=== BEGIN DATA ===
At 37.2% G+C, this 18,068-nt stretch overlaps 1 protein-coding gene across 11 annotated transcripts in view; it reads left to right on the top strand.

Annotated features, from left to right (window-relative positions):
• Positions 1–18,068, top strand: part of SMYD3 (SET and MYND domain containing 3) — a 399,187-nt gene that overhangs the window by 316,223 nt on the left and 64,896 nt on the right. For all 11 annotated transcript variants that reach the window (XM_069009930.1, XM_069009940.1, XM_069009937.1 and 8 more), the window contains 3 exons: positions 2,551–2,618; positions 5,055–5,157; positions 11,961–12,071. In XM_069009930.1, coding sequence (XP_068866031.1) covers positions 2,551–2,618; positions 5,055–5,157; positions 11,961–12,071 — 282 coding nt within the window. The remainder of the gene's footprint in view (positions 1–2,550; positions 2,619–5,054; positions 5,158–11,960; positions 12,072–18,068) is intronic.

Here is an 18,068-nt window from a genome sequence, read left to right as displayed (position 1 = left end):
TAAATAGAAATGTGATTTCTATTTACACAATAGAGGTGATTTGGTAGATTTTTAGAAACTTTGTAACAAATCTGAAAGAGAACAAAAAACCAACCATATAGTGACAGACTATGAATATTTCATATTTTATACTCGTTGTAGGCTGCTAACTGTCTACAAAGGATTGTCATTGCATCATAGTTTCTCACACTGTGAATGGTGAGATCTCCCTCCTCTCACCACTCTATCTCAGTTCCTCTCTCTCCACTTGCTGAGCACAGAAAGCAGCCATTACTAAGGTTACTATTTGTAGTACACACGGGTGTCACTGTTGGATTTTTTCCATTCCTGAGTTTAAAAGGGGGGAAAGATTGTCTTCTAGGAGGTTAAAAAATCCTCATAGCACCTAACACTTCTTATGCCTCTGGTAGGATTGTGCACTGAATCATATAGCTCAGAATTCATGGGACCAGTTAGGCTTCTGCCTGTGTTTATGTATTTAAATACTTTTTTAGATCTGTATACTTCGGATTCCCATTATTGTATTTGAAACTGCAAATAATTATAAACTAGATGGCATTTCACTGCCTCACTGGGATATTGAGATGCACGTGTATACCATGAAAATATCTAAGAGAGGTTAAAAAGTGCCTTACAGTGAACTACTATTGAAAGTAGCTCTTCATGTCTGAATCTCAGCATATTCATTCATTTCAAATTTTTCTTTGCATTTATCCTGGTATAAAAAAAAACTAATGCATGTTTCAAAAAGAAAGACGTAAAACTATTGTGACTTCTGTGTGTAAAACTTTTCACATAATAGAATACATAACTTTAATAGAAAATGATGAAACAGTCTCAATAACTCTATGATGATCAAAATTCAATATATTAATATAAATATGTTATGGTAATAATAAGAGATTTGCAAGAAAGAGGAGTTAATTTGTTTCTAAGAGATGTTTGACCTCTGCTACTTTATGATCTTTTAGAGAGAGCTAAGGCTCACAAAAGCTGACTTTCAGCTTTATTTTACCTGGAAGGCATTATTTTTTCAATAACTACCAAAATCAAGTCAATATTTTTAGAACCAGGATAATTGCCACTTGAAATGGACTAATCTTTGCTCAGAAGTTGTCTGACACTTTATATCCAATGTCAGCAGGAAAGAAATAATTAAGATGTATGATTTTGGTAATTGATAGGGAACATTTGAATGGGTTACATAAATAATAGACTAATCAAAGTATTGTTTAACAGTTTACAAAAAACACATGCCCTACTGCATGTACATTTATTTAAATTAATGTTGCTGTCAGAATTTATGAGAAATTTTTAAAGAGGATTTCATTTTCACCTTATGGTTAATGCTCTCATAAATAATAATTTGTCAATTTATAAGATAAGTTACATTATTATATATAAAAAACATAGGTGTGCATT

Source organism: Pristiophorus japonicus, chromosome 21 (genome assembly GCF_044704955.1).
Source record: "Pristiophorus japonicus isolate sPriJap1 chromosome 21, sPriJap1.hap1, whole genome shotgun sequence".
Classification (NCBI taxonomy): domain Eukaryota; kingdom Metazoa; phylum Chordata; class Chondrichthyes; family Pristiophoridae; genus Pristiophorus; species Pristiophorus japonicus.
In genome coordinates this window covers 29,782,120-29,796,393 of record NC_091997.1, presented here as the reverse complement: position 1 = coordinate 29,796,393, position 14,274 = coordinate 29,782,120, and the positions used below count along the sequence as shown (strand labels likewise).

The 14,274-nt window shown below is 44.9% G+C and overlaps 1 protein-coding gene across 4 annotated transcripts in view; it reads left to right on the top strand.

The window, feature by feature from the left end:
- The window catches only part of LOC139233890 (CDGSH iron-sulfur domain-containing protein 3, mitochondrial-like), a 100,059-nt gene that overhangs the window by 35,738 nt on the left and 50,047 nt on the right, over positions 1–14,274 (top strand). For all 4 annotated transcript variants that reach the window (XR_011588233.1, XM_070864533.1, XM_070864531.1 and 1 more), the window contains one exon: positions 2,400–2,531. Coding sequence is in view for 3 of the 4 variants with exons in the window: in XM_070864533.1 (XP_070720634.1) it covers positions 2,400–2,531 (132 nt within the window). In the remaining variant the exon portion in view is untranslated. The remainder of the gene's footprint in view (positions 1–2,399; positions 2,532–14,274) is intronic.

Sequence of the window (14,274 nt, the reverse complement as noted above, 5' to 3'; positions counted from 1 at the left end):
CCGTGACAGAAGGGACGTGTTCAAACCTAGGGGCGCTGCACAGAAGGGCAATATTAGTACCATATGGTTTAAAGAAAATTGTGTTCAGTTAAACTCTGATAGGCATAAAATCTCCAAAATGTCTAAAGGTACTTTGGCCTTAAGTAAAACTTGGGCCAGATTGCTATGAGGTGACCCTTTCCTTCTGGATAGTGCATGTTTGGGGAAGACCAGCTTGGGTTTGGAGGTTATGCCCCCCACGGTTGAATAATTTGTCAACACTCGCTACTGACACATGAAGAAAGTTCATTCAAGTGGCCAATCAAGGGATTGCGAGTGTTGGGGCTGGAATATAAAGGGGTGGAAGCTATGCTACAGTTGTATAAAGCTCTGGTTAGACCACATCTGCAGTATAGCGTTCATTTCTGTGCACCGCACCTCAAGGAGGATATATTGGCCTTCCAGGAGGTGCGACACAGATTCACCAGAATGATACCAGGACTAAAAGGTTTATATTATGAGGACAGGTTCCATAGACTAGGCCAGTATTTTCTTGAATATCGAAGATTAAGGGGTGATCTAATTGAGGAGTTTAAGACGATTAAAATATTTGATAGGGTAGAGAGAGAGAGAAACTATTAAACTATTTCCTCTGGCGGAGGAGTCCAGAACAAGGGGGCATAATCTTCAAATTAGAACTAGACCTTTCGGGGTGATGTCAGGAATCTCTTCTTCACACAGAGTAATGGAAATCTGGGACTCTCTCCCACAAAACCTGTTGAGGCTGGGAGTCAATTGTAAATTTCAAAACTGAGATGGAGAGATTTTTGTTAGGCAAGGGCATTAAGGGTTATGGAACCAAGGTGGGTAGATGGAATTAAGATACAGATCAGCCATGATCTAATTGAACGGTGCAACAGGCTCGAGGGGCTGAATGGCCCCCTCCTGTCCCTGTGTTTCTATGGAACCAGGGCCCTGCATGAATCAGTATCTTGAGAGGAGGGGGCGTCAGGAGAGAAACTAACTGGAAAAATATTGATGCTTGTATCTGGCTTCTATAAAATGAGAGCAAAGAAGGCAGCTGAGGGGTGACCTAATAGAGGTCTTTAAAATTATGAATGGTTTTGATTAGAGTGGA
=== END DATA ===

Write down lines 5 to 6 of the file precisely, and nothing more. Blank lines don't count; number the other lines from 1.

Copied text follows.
TAAATAGAAATGTGATTTCTATTTACACAATAGAGGTGATTTGGTAGATTTTTAGAAACTTTGTAACAAATCTGAAAGAGAACAAAAAACCAACCATATAGTGACAGACTATGAATATTTCATATTTTATACTCGTTGTAGGCTGCTAACTGTCTACAAAGGATTGTCATTGCATCATAGTTTCTCACACTGTGAATGGTGAGATCTCCCTCCTCTCACCACTCTATCTCAGTTCCTCTCTCTCCACTTGCTGAGCACAGAAAGCAGCCATTACTAAGGTTACTATTTGTAGTACACACGGGTGTCACTGTTGGATTTTTTCCATTCCTGAGTTTAAAAGGGGGGAAAGATTGTCTTCTAGGAGGTTAAAAAATCCTCATAGCACCTAACACTTCTTATGCCTCTGGTAGGATTGTGCACTGAATCATATAGCTCAGAATTCATGGGACCAGTTAGGCTTCTGCCTGTGTTTATGTATTTAAATACTTTTTTAGATCTGTATACTTCGGATTCCCATTATTGTATTTGAAACTGCAAATAATTATAAACTAGATGGCATTTCACTGCCTCACTGGGATATTGAGATGCACGTGTATACCATGAAAATATCTAAGAGAGGTTAAAAAGTGCCTTACAGTGAACTACTATTGAAAGTAGCTCTTCATGTCTGAATCTCAGCATATTCATTCATTTCAAATTTTTCTTTGCATTTATCCTGGTATAAAAAAAAACTAATGCATGTTTCAAAAAGAAAGACGTAAAACTATTGTGACTTCTGTGTGTAAAACTTTTCACATAATAGAATACATAACTTTAATAGAAAATGATGAAACAGTCTCAATAACTCTATGATGATCAAAATTCAATATATTAATATAAATATGTTATGGTAATAATAAGAGATTTGCAAGAAAGAGGAGTTAATTTGTTTCTAAGAGATGTTTGACCTCTGCTACTTTATGATCTTTTAGAGAGAGCTAAGGCTCACAAAAGCTGACTTTCAGCTTTATTTTACCTGGAAGGCATTATTTTTTCAATAACTACCAAAATCAAGTCAATATTTTTAGAACCAGGATAATTGCCACTTGAAATGGACTAATCTTTGCTCAGAAGTTGTCTGACACTTTATATCCAATGTCAGCAGGAAAGAAATAATTAAGATGTATGATTTTGGTAATTGATAGGGAACATTTGAATGGGTTACATAAATAATAGACTAATCAAAGTATTGTTTAACAGTTTACAAAAAACACATGCCCTACTGCATGTACATTTATTTAAATTAATGTTGCTGTCAGAATTTATGAGAAATTTTTAAAGAGGATTTCATTTTCACCTTATGGTTAATGCTCTCATAAATAATAATTTGTCAATTTATAAGATAAGTTACATTATTATATATAAAAAACATAGGTGTGCATT

Source organism: Pristiophorus japonicus, chromosome 21 (genome assembly GCF_044704955.1).